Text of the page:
01 globals.
           05 idx                pic  9(9) comp value 0.
           05 p1                 pic  9(9) comp.
           05 p2                 pic  9(9) comp.

These are mostly local to a single paragraph.

       01 locals.
           05 i                  pic  9(9) comp.
           05 ffirst             pic  9(9) comp.
           05 llast              pic  9(9) comp.
           05 pivot              pic  9(9) comp.
           05 max1               pic  9(9) comp.
           05 min2               pic  9(9) comp.
           05 done-in            pic    9  comp value 0.

The main section is at the end of the source file.

       procedure division.
           perform main
           stop run

Swap the elements at indices p1 and p2. Note that element 10000 in qrecords is used as a temporary. This is the reason why the program can only handle 9999 elements.

           move qrecords (p1)    to qrecords (10000)
           move qrecords (p2)    to qrecords (p1)
           move qrecords (10000) to qrecords (p2)

Bubble sort is used on slices of two to four elements. It operates on the topmost slice on the stack. When it is done, it pops the slice from the stack.

           move q-last (q-sp) to llast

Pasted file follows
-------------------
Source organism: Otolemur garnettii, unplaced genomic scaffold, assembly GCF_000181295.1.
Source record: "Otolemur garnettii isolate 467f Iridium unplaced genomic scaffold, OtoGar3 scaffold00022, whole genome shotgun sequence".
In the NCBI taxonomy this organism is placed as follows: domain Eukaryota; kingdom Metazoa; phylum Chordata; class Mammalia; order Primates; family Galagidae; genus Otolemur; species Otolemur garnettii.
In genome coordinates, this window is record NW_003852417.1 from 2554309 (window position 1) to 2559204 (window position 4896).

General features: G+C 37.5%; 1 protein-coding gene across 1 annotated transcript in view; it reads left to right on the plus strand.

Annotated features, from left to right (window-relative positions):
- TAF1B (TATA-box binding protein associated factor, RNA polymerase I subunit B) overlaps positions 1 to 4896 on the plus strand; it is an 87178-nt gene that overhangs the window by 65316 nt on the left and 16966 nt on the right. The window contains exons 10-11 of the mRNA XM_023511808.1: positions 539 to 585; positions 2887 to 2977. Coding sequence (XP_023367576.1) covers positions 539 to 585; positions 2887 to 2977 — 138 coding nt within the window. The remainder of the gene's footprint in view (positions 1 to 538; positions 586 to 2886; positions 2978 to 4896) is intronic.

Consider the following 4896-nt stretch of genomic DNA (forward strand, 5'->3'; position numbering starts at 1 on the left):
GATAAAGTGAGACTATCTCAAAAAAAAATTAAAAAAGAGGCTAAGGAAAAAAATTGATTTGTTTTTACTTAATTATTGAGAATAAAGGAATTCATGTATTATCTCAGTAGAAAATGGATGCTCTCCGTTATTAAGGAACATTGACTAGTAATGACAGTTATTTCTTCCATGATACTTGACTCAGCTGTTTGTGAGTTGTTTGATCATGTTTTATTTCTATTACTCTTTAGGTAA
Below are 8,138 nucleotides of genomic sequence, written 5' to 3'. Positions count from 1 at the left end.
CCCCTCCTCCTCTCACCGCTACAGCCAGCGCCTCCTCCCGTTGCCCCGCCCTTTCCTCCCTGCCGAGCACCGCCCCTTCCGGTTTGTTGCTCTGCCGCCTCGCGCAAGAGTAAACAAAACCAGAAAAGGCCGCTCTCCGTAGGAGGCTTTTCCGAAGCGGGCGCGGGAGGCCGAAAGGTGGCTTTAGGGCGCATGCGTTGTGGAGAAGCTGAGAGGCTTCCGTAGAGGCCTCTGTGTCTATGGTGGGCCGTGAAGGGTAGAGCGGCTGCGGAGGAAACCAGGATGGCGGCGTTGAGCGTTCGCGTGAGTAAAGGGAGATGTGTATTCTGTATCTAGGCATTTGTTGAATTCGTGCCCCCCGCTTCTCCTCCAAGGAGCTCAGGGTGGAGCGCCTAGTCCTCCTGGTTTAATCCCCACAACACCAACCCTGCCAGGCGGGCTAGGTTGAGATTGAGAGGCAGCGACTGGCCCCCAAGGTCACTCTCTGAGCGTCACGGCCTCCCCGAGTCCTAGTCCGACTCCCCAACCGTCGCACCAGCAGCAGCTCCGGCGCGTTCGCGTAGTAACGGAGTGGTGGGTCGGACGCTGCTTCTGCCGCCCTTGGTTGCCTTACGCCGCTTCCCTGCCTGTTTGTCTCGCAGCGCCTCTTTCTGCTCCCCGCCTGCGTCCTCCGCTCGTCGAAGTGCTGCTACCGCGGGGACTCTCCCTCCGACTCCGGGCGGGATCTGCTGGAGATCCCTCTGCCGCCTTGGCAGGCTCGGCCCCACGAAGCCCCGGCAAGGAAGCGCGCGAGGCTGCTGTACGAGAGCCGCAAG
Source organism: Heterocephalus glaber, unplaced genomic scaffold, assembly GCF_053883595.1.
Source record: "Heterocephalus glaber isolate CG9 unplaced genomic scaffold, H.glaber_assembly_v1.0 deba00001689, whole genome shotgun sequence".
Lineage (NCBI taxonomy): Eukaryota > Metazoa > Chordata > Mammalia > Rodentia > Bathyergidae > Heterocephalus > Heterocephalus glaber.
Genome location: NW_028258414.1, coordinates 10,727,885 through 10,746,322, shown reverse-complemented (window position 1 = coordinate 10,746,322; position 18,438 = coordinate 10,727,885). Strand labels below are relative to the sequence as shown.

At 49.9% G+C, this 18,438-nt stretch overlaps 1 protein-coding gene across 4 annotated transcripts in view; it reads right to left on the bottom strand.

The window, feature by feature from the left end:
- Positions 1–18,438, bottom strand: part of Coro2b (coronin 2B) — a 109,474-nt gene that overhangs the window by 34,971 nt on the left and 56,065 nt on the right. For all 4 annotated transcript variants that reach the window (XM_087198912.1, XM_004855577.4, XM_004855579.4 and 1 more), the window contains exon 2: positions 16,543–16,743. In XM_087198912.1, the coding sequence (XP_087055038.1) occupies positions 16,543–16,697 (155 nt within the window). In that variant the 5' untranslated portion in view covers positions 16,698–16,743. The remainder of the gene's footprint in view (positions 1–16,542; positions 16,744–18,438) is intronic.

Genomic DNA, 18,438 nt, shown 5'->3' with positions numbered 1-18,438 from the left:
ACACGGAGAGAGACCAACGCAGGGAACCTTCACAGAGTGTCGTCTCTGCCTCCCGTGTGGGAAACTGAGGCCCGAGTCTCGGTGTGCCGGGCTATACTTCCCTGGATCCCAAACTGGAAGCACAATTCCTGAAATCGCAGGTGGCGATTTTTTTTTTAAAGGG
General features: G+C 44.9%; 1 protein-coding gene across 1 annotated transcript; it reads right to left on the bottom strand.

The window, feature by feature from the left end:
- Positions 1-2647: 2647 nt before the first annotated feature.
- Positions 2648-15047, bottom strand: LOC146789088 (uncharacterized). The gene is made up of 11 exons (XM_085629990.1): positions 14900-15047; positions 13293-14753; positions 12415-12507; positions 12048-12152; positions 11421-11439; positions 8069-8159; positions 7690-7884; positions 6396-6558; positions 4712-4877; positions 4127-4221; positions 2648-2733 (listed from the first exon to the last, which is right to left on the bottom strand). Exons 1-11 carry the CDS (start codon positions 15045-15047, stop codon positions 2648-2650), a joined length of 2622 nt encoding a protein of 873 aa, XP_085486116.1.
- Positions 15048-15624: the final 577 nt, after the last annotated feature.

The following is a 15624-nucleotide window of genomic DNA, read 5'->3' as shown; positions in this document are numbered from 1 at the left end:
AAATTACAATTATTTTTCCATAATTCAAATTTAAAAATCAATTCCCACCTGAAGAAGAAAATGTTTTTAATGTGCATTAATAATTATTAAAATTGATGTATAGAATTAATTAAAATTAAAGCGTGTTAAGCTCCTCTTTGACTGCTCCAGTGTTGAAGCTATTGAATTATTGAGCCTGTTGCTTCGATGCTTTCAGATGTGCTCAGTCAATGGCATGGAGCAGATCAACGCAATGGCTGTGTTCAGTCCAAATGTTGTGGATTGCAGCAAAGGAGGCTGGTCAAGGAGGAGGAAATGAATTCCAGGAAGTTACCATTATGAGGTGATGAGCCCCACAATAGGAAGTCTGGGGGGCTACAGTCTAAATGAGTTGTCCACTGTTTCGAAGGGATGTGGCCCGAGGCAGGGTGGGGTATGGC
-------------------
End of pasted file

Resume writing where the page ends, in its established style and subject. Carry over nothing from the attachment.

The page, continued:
perform varying p1 from q-first (q-sp) by 1 until p1 >= llast
             compute p2 = p1
             compute i    = p1 + 1
             perform varying i from i by 1 until i > llast
               if qkey (i) < qkey (p2)
                 move i to p2
             if p2 > p1 perform swap end-if
           add -1 to q-sp

After pivoting the initial range should have been divided into two ranges, the lower range and the upper range, where all the records in the lower range are less than the records in the upper range.

The pivoting part of my implementation does not use an explicit pivot element. Instead it uses a middle range, initially containing all the elements.

The variables max1 holds the largest value yet included in the lower range, initially 0 when there are no elements in the range. Similarly, min2 holds the smallest value in the upper range.

In each iteration, if (p1) > (p2), then (p1) and (p2) are swapped. Next, one of several cases apply: